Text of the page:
Defined by a coastline 11,000 miles long, Great Britain has a panoramic, doorstep perspective of some of the issues associated with global climate change and rising sea levels. As the storms of this winter have shown, this can make for some uncomfortable viewing.
Working to understand the forces at play within the coastal zone - and the impact and potential cost to society from increased storms and floods - are scores of researchers at Plymouth University. Chief among them is Associate Professor Mark Davidson, from the Coastal Processes Research Group (CPRG), who has pioneered the use of video cameras to efficiently monitor and understand changes to the seafront over time, and provide valuable information to those who manage the coastal environment.
“The impact of rising sea levels and wave heights are global and far reaching,” Mark said. “And for Britain, and especially here in the South West, it’s important to predict how the coastline will respond to changing conditions, such as the increased storminess we’ve been experiencing. Thanks to video technology, we’re evolving the capacity to predict changes in the shoreline position over a period of decades, which is revolutionary in coastal sciences.”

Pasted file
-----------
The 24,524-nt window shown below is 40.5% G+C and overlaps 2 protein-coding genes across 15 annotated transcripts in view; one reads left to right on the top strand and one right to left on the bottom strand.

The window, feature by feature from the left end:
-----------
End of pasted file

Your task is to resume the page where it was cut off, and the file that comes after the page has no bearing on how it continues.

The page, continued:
The first camera to be installed in the UK was at Perranporth beach in 1996, and it’s provided Plymouth with unique measurements of coastal change along the 4km wide natural beach and the forces that have shaped one of Europe’s strongest macrotidal regions (a 7.5m vertical difference in water level between high and low tide). Further cameras have been mounted at beaches across the country, all of them networked to computers at Plymouth, which download the combination of stills and time-lapse photography on an hourly basis.
The cameras simultaneously measure the coastal change alongside the waves that are responsible for this change, and the results are capable of showing, in fine detail, areas of coastal erosion and accretion. They can even pick out rip currents, enabling researchers to “conduct a thorough and robust beach survey without getting their feet wet”, according to Mark.